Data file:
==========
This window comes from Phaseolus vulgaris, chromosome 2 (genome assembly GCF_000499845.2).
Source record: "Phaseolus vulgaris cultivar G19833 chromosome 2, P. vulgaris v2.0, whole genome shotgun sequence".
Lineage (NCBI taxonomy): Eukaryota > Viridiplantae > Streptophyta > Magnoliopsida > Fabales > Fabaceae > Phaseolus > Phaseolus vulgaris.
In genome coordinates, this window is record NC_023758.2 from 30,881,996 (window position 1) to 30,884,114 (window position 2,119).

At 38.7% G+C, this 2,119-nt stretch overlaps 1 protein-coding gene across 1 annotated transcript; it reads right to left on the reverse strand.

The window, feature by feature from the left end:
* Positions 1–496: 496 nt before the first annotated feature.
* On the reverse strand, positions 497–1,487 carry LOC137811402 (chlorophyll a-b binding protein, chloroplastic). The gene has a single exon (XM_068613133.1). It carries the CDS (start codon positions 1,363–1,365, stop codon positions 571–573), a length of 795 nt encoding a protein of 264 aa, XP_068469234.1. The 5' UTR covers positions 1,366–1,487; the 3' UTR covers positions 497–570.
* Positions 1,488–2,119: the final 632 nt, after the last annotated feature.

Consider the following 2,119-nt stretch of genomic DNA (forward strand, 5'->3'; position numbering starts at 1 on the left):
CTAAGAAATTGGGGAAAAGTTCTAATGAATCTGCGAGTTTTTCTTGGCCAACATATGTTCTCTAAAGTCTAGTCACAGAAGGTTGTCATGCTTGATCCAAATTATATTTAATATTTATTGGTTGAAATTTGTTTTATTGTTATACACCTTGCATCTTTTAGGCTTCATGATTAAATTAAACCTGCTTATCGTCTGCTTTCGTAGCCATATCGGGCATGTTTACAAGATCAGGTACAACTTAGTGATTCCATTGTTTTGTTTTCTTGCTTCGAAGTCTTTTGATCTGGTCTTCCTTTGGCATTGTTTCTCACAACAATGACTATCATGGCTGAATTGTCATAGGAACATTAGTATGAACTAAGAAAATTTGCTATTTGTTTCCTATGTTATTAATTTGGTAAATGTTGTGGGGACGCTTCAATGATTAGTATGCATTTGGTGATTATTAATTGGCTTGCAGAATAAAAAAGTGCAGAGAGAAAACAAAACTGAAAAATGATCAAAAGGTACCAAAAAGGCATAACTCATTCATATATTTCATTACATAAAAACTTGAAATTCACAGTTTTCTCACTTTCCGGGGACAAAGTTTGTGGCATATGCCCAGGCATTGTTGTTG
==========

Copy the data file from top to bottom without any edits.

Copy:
This window comes from Phaseolus vulgaris, chromosome 2 (genome assembly GCF_000499845.2).
Source record: "Phaseolus vulgaris cultivar G19833 chromosome 2, P. vulgaris v2.0, whole genome shotgun sequence".
Lineage (NCBI taxonomy): Eukaryota > Viridiplantae > Streptophyta > Magnoliopsida > Fabales > Fabaceae > Phaseolus > Phaseolus vulgaris.
In genome coordinates, this window is record NC_023758.2 from 30,881,996 (window position 1) to 30,884,114 (window position 2,119).

At 38.7% G+C, this 2,119-nt stretch overlaps 1 protein-coding gene across 1 annotated transcript; it reads right to left on the reverse strand.

The window, feature by feature from the left end:
* Positions 1–496: 496 nt before the first annotated feature.
* On the reverse strand, positions 497–1,487 carry LOC137811402 (chlorophyll a-b binding protein, chloroplastic). The gene has a single exon (XM_068613133.1). It carries the CDS (start codon positions 1,363–1,365, stop codon positions 571–573), a length of 795 nt encoding a protein of 264 aa, XP_068469234.1. The 5' UTR covers positions 1,366–1,487; the 3' UTR covers positions 497–570.
* Positions 1,488–2,119: the final 632 nt, after the last annotated feature.

Consider the following 2,119-nt stretch of genomic DNA (forward strand, 5'->3'; position numbering starts at 1 on the left):
CTAAGAAATTGGGGAAAAGTTCTAATGAATCTGCGAGTTTTTCTTGGCCAACATATGTTCTCTAAAGTCTAGTCACAGAAGGTTGTCATGCTTGATCCAAATTATATTTAATATTTATTGGTTGAAATTTGTTTTATTGTTATACACCTTGCATCTTTTAGGCTTCATGATTAAATTAAACCTGCTTATCGTCTGCTTTCGTAGCCATATCGGGCATGTTTACAAGATCAGGTACAACTTAGTGATTCCATTGTTTTGTTTTCTTGCTTCGAAGTCTTTTGATCTGGTCTTCCTTTGGCATTGTTTCTCACAACAATGACTATCATGGCTGAATTGTCATAGGAACATTAGTATGAACTAAGAAAATTTGCTATTTGTTTCCTATGTTATTAATTTGGTAAATGTTGTGGGGACGCTTCAATGATTAGTATGCATTTGGTGATTATTAATTGGCTTGCAGAATAAAAAAGTGCAGAGAGAAAACAAAACTGAAAAATGATCAAAAGGTACCAAAAAGGCATAACTCATTCATATATTTCATTACATAAAAACTTGAAATTCACAGTTTTCTCACTTTCCGGGGACAAAGTTTGTGGCATATGCCCAGGCATTGTTGTTG